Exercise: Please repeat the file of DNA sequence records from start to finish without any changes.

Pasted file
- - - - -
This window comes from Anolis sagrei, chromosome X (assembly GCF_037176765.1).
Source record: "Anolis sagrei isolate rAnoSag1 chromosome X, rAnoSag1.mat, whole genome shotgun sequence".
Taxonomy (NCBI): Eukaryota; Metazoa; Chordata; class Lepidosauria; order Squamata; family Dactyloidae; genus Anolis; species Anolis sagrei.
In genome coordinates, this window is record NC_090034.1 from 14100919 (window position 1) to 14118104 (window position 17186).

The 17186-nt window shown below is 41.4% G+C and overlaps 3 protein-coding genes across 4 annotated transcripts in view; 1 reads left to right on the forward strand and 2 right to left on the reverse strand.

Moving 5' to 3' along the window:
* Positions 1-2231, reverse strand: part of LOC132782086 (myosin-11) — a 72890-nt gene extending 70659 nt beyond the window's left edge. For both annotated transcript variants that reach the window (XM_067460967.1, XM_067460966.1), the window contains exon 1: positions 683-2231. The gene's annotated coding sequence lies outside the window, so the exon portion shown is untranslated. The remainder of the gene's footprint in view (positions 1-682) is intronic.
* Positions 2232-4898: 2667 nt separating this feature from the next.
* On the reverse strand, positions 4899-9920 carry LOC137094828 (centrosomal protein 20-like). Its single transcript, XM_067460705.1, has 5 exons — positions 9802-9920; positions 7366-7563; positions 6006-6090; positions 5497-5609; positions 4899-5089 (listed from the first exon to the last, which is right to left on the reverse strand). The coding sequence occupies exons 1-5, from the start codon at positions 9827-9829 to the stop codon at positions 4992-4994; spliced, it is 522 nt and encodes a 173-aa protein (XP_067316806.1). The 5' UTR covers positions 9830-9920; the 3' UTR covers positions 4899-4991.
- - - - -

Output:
This window comes from Anolis sagrei, chromosome X (assembly GCF_037176765.1).
Source record: "Anolis sagrei isolate rAnoSag1 chromosome X, rAnoSag1.mat, whole genome shotgun sequence".
Taxonomy (NCBI): Eukaryota; Metazoa; Chordata; class Lepidosauria; order Squamata; family Dactyloidae; genus Anolis; species Anolis sagrei.
In genome coordinates, this window is record NC_090034.1 from 14100919 (window position 1) to 14118104 (window position 17186).

The 17186-nt window shown below is 41.4% G+C and overlaps 3 protein-coding genes across 4 annotated transcripts in view; 1 reads left to right on the forward strand and 2 right to left on the reverse strand.

Moving 5' to 3' along the window:
* Positions 1-2231, reverse strand: part of LOC132782086 (myosin-11) — a 72890-nt gene extending 70659 nt beyond the window's left edge. For both annotated transcript variants that reach the window (XM_067460967.1, XM_067460966.1), the window contains exon 1: positions 683-2231. The gene's annotated coding sequence lies outside the window, so the exon portion shown is untranslated. The remainder of the gene's footprint in view (positions 1-682) is intronic.
* Positions 2232-4898: 2667 nt separating this feature from the next.
* On the reverse strand, positions 4899-9920 carry LOC137094828 (centrosomal protein 20-like). Its single transcript, XM_067460705.1, has 5 exons — positions 9802-9920; positions 7366-7563; positions 6006-6090; positions 5497-5609; positions 4899-5089 (listed from the first exon to the last, which is right to left on the reverse strand). The coding sequence occupies exons 1-5, from the start codon at positions 9827-9829 to the stop codon at positions 4992-4994; spliced, it is 522 nt and encodes a 173-aa protein (XP_067316806.1). The 5' UTR covers positions 9830-9920; the 3' UTR covers positions 4899-4991.